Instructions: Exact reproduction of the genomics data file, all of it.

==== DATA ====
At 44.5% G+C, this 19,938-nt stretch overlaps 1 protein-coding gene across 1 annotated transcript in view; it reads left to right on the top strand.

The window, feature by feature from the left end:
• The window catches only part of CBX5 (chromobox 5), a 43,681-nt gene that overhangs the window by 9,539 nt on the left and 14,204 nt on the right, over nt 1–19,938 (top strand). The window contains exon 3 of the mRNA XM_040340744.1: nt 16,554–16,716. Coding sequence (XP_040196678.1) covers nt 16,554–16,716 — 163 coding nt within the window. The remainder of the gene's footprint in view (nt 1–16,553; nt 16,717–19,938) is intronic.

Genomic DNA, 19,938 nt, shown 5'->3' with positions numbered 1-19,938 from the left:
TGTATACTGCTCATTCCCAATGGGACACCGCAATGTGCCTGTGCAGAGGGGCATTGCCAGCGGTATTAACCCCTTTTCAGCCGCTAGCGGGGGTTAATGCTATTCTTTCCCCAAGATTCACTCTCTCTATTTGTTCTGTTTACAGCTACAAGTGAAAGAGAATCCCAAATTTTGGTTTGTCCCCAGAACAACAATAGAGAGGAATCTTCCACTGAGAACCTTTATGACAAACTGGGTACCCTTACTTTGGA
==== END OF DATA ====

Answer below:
At 44.5% G+C, this 19,938-nt stretch overlaps 1 protein-coding gene across 1 annotated transcript in view; it reads left to right on the top strand.

The window, feature by feature from the left end:
• The window catches only part of CBX5 (chromobox 5), a 43,681-nt gene that overhangs the window by 9,539 nt on the left and 14,204 nt on the right, over nt 1–19,938 (top strand). The window contains exon 3 of the mRNA XM_040340744.1: nt 16,554–16,716. Coding sequence (XP_040196678.1) covers nt 16,554–16,716 — 163 coding nt within the window. The remainder of the gene's footprint in view (nt 1–16,553; nt 16,717–19,938) is intronic.

Genomic DNA, 19,938 nt, shown 5'->3' with positions numbered 1-19,938 from the left:
TGTATACTGCTCATTCCCAATGGGACACCGCAATGTGCCTGTGCAGAGGGGCATTGCCAGCGGTATTAACCCCTTTTCAGCCGCTAGCGGGGGTTAATGCTATTCTTTCCCCAAGATTCACTCTCTCTATTTGTTCTGTTTACAGCTACAAGTGAAAGAGAATCCCAAATTTTGGTTTGTCCCCAGAACAACAATAGAGAGGAATCTTCCACTGAGAACCTTTATGACAAACTGGGTACCCTTACTTTGGA